FINDING PRIMES – with Scratch

(c) 2021 George Gadanidis

1. TASK
Get the task as a PDF: https://learnx.ca/wp-content/uploads/2021/04/primes-scratch-task.pdf

The Scratch code shown below finds the first 10 prime numbers and lists them, as shown on the right.

The code is available at: https://scratch.mit.edu/projects/510950947/editor 

  1. Execute, edit and re-execute, and study the code and its output to understand how it works.
  2. Design, code and test a way of making this code more efficient
  3. Design, code and test a way of finding the first 10 twin primes
  4. Design, code and test a pattern that may always give you a prime number (for example, are all numbers like 11, 111, 1111, 11111 always prime)?
  5. Create a poster presentation of what you did, what you learned, and what else you’d like to know.

2. SCAFFOLDING

This ideas below may be used, as needed, to support students in understanding and completing the above task.

1. CONTEXT

A. curriculum connections

  • Math topics: number properties, prime number properties, algebraic expressions
  • Coding topics (Scratch): lists (arrays), conditional structures, search algorithms, code efficiency

B. ABOUT PRIME NUMBERS

Listed below are some of the math and coding topics addressed by this task:

Some questions to research to better understand prime numbers:

  1. What is the definition of a prime number?
  2. What is a composite number?
  3. Why is 1 not a prime number?
  4. How many prime numbers are there?
  5. What are twin primes?
  6. What is the history of prime numbers?
  7. What is the sieve of Eratosthenes?
  8. What is the application of prime numbers today?

2.  LISTS IN SCRATCH

In the sample code shared above, lists are used to store the prime numbers found.

A.  Define a list

To define a list, click on

and then on 

A list is a “variable” but with the ability to store more than one value

Give the list a name that represents its purpose.

The list will appear on the Stage. You can move it and resize it as needed.

If you click to uncheck the list name then it will not be visible on the  Stage.

You may also show/hide a list in code.

B.  Delete from or add to a list

You may delete all items stored in a list.

You typically clear, or delete all items in a list, at the start of your code. 

You may also delete individual items, by specifying their location in the list. 

You may add an item to the list (at the end of the list), insert in a specific location in the list, or replace (update) an item in the list.

C.  Length of a list 

You may find the length of your list if needed.

For example, you can use this to stop a loop once you found 10 prime numbers.

D.  Searching a list 

There are a number of ways to search for an item in a list.

3. MODULAR ARITHMETIC

A.  What is modular arithmetic?

If it is 9 am, what time would it be 5 hours later?

If your answer is 2 pm, then you used modular arithmetic.

9 + 5 = 14

When you divide 14 by 12, the remainder is 2.

In Scratch code, this modulo (mod) operation of finding the remainder is written as: 

B.  Using the modulo (mod) operator to find primes

In the code for finding prime numbers, we use this conditional block: 

If the number we are testing is evenly divisible by another number, that is, if the reminder is 0, then the number is not a prime number.


4. UNDERSTANDING THE CODE

One way to understand the code, as noted in the task statement, is to execute, edit and re-execute, and study the code and its output.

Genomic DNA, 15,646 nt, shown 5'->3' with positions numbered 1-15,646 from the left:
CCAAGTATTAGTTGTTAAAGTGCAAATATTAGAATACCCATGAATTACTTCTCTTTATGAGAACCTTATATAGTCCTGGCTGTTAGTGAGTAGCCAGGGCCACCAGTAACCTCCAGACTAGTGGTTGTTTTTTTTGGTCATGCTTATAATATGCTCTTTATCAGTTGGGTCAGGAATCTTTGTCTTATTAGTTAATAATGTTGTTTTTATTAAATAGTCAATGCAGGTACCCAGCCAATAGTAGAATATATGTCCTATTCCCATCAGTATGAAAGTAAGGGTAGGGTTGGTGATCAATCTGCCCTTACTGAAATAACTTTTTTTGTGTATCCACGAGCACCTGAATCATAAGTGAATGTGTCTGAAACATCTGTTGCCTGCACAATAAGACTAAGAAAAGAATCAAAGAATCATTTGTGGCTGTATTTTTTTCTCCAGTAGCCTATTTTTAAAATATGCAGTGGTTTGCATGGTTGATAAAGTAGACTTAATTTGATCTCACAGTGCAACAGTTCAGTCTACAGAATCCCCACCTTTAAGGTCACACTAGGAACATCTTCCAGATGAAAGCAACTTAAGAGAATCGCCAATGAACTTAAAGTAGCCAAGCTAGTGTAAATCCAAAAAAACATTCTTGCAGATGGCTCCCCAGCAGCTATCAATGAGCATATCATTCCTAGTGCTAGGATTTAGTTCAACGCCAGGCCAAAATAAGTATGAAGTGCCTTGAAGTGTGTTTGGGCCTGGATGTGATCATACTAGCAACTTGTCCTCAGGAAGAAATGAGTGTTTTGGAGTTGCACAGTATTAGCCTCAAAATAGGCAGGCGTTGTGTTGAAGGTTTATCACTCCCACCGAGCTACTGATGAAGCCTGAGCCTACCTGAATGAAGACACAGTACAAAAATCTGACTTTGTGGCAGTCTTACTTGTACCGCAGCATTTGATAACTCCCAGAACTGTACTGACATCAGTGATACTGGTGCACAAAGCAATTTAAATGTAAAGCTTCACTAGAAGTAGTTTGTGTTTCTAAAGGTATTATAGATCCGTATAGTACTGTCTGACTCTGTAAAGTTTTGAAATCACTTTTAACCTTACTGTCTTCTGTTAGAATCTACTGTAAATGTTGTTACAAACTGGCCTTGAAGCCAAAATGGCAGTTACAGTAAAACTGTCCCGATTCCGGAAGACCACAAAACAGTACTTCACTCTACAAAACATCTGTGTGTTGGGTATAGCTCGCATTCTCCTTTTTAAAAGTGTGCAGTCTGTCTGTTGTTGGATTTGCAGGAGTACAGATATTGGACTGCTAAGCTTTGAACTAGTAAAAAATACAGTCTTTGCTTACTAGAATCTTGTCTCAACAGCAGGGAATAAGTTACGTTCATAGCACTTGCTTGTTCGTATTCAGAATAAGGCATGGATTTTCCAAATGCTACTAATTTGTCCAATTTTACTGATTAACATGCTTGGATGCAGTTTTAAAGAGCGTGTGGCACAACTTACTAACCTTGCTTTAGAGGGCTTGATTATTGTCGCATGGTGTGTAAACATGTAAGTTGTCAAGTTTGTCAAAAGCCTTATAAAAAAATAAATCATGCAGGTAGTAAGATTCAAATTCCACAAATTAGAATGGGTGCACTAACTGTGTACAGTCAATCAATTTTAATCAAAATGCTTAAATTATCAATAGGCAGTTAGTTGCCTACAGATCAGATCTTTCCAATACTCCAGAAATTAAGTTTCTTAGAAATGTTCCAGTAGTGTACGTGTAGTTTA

An additional way, is to re-write the code using pseudocode.

Pseudocode uses less formal language to describe the algorithm (the procedure) that the code represents, and to understand it.

Below are 2 ways of writing the above code as pseudocode. Notice the use of indentation to identify coding structures.

How else may the pseudocode be written, perhaps to be more concise, or using different language?

Pseudocode is also useful when designing more efficient algorithms for finding prime numbers.

The design of algorithms, often using pseudocode, is an important component of computer science.

NOTE: Flowcharts may also be used. Microsoft Word, for example, has standard flowchart images (shown below), where text can be added.


5.  MORE EFFICIENT METHODS

Below are some ideas for improving the efficiency of the code for finding prime numbers.

A.  dividE by numbers 2 to n/2

The coding solution shared at https://scratch.mit.edu/projects/510950947/editor tests whether a number is prime or not by dividing it by all the numbers that precede it, staring with the number 2.

This very inefficient because there is no point dividing by any numbers that are more than half the number we are testing.

B.  dividE by 2 and odd numbers 3 to n/2

If we first divide by 2, we eliminate all even numbers that follow. So now we can divide only by the odd numbers 3 to n/2.

C.  dividE by primes 2 to n/2

Since we are keeping a list of all the prime numbers, we can improve our method by dividing the numbers by primes 2 to n/2.

D.  dividE by primes 2 to the square root of n

It is enough to only divide by primes 2 to <= sqrt(n). For example, when testing for the numbers 1-100, you don’t need to divide by any number greater than 10. Can you explain why? Build the code to model and test this method.

E.  Sieve of Eratosthenes

Here’s how the sieve of Eratosthenes (3rd century BC) may be implemented to find all the prime numbers up to 100:

  1. Use a repeat to put the numbers 2-100 in a list
  2. Delete any numbers that are divisible by the list number on the list (2)
  3. Delete any numbers that are divisible by the 2nd number on the list (3)
  4. Delete any numbers that are divisible by the 3rd number on the list (5)
  5. Keep doing this as long as your next number is not bigger than 100
  6. The number left in your list will be all the prime numbers from 1 and 100